Sonoma Brands: Advice for Brands Launching into Retail
Sonoma Brands is an investment firm with a focus on growth-stage consumer brands that excel across DTC and retail channels. They partner with fast-growing, omnichannel CPG brands, and having a strong understanding of the tech stack that powers those brands’ digital success is key to their investment strategy.
As these brands grow, they often leverage Sonoma’s network to expand distribution into retail, and reducing friction for the customer between physical and digital experiences becomes critical for growth.
We sat down with Brian Nicholson, Managing Director at Sonoma, who offered advice across several verticals:
Approaching retail expansion strategically
Why it’s important to connect online and offline channels
How he sees brands using and experimenting with QR codes
“When we invest in a brand, we validate the market, quality of the product, and team. Above all, that team needs a clear edge in their go-to-market strategy.”
The Business of Retail – Do’s and Don'ts
When launching your products into a new retailer or big box distributor, Brian advises his brands to be sure to overachieve in their first several months there.
He advises setting up product demos and IRL activations using QR codes and leveraging events (coworking, festivals, gyms) to create new opportunities for customer activation.
Brands can create an elegant process for consumers who encounter their brand at an event to say, for example, "I love this great new low sugar salsa — let me use this really simple checkout process to buy my first 12-pack, or even gift it to a friend."
Creating a strategy for retail can look different for every brand. However, for many brands, it’s important to design a retail strategy that can prove velocity within a core demographic – and then leverage that momentum to open doors in demo-adjacent retailers.
In reality, using that velocity data can open up bigger doors that often require a leap of faith.
A lot of brands are enticed when a big retailer approaches them and says, "We're going to roll out the red carpet and provide you with a ton of distribution,” but Brian cautions that you have to follow a very specific roadmap when designing a scalable distribution plan in retail.
Brian recommends that founders remain strategic and disciplined in the design and roll-out of their retail plan. Part of that discipline means ensuring you have a way to drive users back to your site or DTC channel for easy replenishment or a subscription.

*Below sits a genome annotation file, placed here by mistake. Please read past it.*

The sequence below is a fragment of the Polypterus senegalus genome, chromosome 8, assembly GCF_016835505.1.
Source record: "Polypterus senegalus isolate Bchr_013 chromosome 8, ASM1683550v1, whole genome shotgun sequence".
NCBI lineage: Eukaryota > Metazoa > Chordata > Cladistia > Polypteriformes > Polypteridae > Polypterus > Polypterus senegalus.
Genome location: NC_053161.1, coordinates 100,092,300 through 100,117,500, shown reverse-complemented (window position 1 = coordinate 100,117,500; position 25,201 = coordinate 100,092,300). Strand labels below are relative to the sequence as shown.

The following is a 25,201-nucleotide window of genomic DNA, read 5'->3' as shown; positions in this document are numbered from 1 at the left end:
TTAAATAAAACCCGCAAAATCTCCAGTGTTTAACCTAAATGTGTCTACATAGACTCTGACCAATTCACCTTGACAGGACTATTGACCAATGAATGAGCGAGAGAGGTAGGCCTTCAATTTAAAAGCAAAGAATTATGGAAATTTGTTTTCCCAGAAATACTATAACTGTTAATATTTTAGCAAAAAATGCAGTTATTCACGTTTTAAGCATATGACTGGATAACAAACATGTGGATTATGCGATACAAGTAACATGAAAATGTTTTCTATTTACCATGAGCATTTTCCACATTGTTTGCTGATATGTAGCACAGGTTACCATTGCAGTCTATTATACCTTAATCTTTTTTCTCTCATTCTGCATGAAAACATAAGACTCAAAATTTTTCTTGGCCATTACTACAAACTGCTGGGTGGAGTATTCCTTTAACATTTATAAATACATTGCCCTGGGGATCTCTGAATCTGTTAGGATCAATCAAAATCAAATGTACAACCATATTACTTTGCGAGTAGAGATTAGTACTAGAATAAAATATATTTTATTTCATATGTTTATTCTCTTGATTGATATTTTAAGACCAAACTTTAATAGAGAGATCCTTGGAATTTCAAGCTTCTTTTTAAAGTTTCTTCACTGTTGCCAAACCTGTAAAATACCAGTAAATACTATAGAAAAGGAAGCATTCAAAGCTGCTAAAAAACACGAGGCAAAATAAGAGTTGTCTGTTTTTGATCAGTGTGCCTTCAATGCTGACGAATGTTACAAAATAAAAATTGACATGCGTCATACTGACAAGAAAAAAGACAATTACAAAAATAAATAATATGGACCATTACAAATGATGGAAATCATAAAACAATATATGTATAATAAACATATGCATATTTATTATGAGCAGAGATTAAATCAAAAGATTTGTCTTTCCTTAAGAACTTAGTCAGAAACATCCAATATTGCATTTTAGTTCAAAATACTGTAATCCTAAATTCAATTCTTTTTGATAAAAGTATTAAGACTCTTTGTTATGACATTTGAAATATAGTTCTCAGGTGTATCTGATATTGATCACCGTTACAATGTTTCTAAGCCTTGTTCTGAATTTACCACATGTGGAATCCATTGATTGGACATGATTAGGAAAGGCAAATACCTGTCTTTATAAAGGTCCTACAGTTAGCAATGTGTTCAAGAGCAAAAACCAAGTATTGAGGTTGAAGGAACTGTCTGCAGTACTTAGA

“There’s no better place to drive trial than physical retail or experiential settings. Doing all you can to leverage that exposure is what brand builders should be focused on as they step into retail.”
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How to Connect Online and Offline Channels
As the pandemic has changed shopping behaviors, brands have refocused on their digital experiences and started to think more critically about how to remove friction from their online channels. Brian sees a rising number of brands in the Sonoma portfolio – as well as those in his broader CPG network – seeking out tools to connect online and offline customer channels.
He shares three specific areas of focus that brands should optimize:
Build mobile-first e-commerce flows
Create an incentive structure to drive customers to reorder your products
Define what keeps buyers coming back, and double down on those value props
Designing a compelling mobile experience is crucial if you want to engage customers from a physical environment or a point of purchase, especially as more and more brands invest in mobile optimization.
And while brands pick digital tools to improve conversion, they also care equally about building a brand and telling a story.
“Brands are actively looking to a new set of optimization tools to build mobile experiences that both remove friction from checkout and pull them into your brand story.”
How Brands Are Using and Experimenting with QR Codes
QR codes have taken off during the pandemic, and have continued to rise in usage.
Leaning into this consumer behavior is starting to work for forward-looking brands that get creative about where they deploy QR codes, where they lead, and how they remove friction from all stages of their acquisition and conversion funnel.
Brands don't want to be forced to rely on their consumers having to remember to search for them on Amazon when they run out. Instead, they are realizing they can deploy QR codes on packaging and other brand assets to send customers directly towards checkout.
Beyond replenishment use cases, Brian expects more marketing dollars to be poured into events and experiences that leverage QR codes, especially coming out of COVID as more people are willing to gather in person. Offering free trials and giving away free samples can be a great way to capture new customers and then market to them down the road.
“Tools that empower brands to make the most of IRL marketing events and allow for some level of attribution are the key to unlocking engagement and revenue.”
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